bic event

To stay relevant in the wedding space one needs to evolve, says Mahesh Shirodkar, MD, Tamarind Global

The wedding business is an extremely demanding business, where customisation happens in every aspect of dealings with the families. Handholding and nurturing is a given. We handle weddings on a turnkey basis. We become the single point of contact – from hospitality and guest relations to logistics, RSVP and event production, decor entertainment and artists. Bringing all the smallest of elements together in a seamless way is what we bring to the table. The wedding business is a growing vertical for us and the size and scale of weddings is getting bigger and evolving with the newer trends. The beginning namely the pitch is what I like. It is when you meet the family for the first time and they are assessing you and your abilities. From then on, once we are on board, the entire journey up to execution is what is exciting and the culmination of a successful event with the gratification is the best part. Fortunately, weddings are a recession-free business in India and the variances in spending may occur with budget cuts. While tax percentage on rooms is up, the percentage on F&B is definitely down. Hence, there is no major concern for a direct impact of GST on wedding spends.


Hybrid weddings are the new thing this season where the larger functions like engagement, wedding and reception are in the family hometown and a smaller select group is taken to an exotic destination for the sangeet, mehendi, cocktail and other peripheral functions. Nowadays, clients are putting less emphasis on decor and more on the experiential elements like food and entertainment. Earlier, the regular format was three nights, but due to various reasons such as frequency of weddings, escalating costs and pressure of entertaining guests for longer, most people tend to stick to a two-night format.

We have a large team of over 50 people in our weddings and events department. We have dedicated verticals for logistics, MICE, client servicing, production and so on and multiple project leads who handle one project at a time and manage a team. Our weddings team has expanded considerably in the last year with the growing business needs. We have experienced specialists and professionals who adopt thought-out processes to the client’s needs.

Entertainment is definitely important. However, it is completely subjective. The sangeet is usually the event in which there is a focal or an anchor act. Another trend is towards fusion acts – a DJ with distinctive percussions or string instruments or a saxophone. Owing to the internet, lesser known quality artists are getting picked up as opposed to big brands. In the non-music space, the trending acts include international artists which are unique and characteristic, fresher, less known acts – synchronised swimmers, acrobatics, pixel poi, percussionist, wind dancers to name a few. However, the one person in the entertainment platform, who is indispensable is the Disc Jockey.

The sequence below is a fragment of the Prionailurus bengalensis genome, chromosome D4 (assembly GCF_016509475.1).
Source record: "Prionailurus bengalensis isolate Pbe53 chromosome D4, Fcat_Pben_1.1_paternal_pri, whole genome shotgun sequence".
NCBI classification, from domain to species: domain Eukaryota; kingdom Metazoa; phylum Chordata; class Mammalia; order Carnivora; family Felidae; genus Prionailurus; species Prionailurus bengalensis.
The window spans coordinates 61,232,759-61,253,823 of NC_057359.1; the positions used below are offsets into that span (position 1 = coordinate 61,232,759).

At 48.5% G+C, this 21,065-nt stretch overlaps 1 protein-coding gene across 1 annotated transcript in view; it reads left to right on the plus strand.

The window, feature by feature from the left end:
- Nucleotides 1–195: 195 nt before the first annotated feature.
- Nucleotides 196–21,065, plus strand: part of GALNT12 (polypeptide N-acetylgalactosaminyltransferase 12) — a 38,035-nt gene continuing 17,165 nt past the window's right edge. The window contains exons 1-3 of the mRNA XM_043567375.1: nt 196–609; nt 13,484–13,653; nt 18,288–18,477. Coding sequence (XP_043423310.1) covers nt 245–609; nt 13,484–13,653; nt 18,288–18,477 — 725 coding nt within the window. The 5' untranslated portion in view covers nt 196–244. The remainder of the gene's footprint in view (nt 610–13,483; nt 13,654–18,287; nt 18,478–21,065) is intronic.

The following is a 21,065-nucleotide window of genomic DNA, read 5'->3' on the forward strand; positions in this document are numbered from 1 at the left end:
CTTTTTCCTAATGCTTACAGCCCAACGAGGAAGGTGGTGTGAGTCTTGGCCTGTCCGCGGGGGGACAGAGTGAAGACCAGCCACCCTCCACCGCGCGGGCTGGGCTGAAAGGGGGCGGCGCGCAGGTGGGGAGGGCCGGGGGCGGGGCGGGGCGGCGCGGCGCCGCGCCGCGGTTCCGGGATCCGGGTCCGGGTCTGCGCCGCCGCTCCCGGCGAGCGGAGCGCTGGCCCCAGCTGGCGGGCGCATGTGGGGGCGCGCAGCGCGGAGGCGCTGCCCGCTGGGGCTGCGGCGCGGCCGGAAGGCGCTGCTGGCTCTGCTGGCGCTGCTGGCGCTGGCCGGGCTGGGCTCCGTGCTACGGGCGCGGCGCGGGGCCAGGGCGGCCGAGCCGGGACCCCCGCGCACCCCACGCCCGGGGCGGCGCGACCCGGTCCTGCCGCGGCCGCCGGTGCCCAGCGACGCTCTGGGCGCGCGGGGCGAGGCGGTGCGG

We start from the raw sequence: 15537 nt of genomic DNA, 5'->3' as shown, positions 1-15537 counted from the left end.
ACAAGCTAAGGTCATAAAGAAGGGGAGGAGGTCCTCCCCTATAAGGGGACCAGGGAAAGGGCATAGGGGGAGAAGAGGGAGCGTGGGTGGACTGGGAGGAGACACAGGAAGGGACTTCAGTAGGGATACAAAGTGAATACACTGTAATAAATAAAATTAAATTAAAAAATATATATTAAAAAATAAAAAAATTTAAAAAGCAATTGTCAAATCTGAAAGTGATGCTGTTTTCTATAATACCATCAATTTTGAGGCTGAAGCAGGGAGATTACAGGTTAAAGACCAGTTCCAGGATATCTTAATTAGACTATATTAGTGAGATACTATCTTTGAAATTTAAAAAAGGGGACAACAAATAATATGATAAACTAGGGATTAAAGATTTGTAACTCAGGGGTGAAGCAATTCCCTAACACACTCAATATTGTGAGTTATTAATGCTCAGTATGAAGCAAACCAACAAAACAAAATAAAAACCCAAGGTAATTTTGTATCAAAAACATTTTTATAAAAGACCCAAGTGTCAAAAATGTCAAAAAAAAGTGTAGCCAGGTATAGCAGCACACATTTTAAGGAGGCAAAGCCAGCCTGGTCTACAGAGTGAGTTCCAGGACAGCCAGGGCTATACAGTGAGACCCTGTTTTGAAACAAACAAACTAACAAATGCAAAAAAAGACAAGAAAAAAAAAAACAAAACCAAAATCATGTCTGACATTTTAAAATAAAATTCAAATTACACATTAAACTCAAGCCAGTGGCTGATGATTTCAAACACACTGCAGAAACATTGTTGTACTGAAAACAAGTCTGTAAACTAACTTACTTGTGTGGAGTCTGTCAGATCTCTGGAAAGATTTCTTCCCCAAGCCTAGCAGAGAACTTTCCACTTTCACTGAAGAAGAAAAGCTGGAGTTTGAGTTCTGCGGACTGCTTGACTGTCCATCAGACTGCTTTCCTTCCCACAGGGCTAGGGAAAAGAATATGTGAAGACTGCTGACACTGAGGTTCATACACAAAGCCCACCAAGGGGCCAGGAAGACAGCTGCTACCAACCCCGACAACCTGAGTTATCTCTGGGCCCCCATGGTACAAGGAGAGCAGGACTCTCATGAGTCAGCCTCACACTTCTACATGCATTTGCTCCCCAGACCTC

I feel positive about the next few years wherein there will be wedding curators who will stand out rather than the abundance of ‘wedding planners’. The business of weddings will get even more demanding and clients will keep asking for new destinations and value for money propositions. However, the cumulative value turnover for weddings will always be fairly exponential. So to simplify it, weddings and the events business will always remain in a bull phase especially in India. To stay relevant in the wedding space one needs to evolve and stay ahead of the curve. Adopting technology in this space will make process implementation much more effective.

Clients prefer hotels that are well connected, preferably accessible by one flight and under hours of travel time. There are often elderly guests and family on the guest list who are not comfortable with tedious travel. Another reason is the two-day wedding format can only be achieved if the travel time is not extensive. If the destination is too far, then a third night is added and costs go up. Hotels in India and South East Asia also understand Indian hospitality and Indian food requirements best which are critical for Indian weddings. We work closely with most of the big chain of hotels because of the quality of hospitality and F&B abilities needed for Indian weddings, trained staff and so on. The hotels which score are also those with great outdoor venues and sizeable banquet halls that can accommodate large guest. However, hotels must have professional event managers on payroll who can focus on weddings and event-related requirements as just sales and ops managers at unit hotels will not be enough to cater effectively to the complicated needs of the families. Flexibility of buy-outs, of outside catering and having qualified Indian speciality chefs, rationality of pricing always helps.

(The views expressed are solely of the author. The publication may or may not subscribe to the same.)